— Interview 21

Medical assistance in dying (MAiD)

Several participants expressed their feelings about the use of pain medication in the context of medical assistance in dying, which has been legal in Canada since June 2016 [34].

Choosing MAiD because of intolerable side effects/pain

Two participants expressed their desire to pursue medical assistance in dying if they reached a point at which their pain or other side effects were intolerable to live with.

If the pain increases and becomes intolerable, I would have to take a look at my life at that point and decide if I want to stick around. I don’t want to become just something that is just sitting there in a daze. Having cognitive function is very important, that is all about quality of life.

— Interview 29

It also depends on how long. If it’s indefinite, then not very much. The kidney stone pain was extreme, and I wouldn’t want to tolerate that for more than half an hour. As soon as it looks like I have permanent, long term, significant pain, then I would go and apply for MAiD.

— Interview 28

Avoiding medication due to a want of lucidity to consent to medical assistance in dying

Two other patients expressed a desire to pursue medical assistance in dying and were specifically avoiding pain medications that may lead to cognitive compromise, in order to satisfy the Canadian legal requirement that a patient be able to express consent immediately prior to their death via medical assistance in dying [34].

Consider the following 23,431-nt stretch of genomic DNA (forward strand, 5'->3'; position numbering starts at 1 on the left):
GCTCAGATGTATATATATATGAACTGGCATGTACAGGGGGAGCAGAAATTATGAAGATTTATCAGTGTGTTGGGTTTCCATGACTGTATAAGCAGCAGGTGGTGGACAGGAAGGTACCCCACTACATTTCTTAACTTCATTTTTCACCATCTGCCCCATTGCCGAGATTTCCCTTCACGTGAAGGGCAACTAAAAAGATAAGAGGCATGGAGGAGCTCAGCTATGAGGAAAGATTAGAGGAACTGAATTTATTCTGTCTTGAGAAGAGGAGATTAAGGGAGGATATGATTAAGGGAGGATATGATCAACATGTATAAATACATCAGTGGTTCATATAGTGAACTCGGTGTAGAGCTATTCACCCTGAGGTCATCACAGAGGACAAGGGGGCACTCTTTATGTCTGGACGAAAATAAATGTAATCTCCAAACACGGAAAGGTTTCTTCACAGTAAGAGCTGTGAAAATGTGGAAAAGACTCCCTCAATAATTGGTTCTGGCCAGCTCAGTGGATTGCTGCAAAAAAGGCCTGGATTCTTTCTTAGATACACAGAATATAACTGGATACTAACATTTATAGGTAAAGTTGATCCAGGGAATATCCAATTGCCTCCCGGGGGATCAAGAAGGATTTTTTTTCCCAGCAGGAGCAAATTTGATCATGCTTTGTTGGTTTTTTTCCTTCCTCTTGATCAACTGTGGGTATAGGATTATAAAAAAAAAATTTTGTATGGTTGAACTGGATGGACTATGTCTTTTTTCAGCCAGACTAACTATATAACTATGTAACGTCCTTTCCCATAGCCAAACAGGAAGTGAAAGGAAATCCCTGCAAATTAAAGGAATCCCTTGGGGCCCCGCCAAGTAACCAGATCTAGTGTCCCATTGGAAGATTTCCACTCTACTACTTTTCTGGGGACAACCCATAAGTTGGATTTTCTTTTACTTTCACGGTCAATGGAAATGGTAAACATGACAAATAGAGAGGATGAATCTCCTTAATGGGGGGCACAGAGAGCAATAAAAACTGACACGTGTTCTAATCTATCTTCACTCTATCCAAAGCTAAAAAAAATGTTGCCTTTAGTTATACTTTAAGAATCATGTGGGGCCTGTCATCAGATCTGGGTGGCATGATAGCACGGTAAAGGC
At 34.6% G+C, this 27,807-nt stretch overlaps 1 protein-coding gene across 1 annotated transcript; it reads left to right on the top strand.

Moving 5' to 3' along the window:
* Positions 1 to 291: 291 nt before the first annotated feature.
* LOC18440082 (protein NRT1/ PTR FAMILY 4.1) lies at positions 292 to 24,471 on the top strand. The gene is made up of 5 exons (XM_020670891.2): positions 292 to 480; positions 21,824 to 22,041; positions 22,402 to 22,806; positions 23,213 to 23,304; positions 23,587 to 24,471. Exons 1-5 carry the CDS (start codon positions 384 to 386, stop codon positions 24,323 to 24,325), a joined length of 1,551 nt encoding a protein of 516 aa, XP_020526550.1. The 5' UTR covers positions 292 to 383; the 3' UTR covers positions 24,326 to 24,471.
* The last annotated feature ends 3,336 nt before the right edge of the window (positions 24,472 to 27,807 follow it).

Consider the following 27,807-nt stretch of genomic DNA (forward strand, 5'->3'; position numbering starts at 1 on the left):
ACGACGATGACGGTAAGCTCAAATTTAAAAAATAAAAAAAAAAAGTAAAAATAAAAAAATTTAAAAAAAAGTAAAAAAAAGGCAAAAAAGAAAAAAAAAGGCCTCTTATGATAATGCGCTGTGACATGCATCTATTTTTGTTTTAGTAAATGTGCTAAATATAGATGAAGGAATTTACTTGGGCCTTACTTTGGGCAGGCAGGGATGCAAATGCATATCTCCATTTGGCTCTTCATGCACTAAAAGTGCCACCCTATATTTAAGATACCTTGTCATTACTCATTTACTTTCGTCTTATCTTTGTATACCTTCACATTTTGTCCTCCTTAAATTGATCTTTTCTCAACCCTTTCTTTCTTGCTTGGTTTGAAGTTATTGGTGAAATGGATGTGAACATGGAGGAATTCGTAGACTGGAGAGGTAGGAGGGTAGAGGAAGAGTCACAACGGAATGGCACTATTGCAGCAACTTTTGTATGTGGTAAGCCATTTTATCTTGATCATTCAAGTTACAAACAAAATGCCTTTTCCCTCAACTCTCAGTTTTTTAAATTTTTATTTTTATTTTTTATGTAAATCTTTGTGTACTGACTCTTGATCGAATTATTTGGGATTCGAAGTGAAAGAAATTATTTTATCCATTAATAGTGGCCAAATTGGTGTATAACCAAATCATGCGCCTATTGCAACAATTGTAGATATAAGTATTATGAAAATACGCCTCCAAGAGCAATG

[ … ] I am definitely wanting to pursue the idea of MAiD. In order to invoke that right now, we understand that the legislation is that one must be clear of mind at the moment of signing. And the trade off seems to be, from what I’ve read, that cancer patients say that they would forgo the pain medication in order to be clear of mind. It is a terrible trade off, and I hope over time that the particular clause gets reviewed and modified, because there is no reason for that.

— Interview 23

Yup. If I were to be in pain, then yeah. I know from the MAiD thing that unless you are cognitively okay then you can’t consent to the final blast.

— Interview 16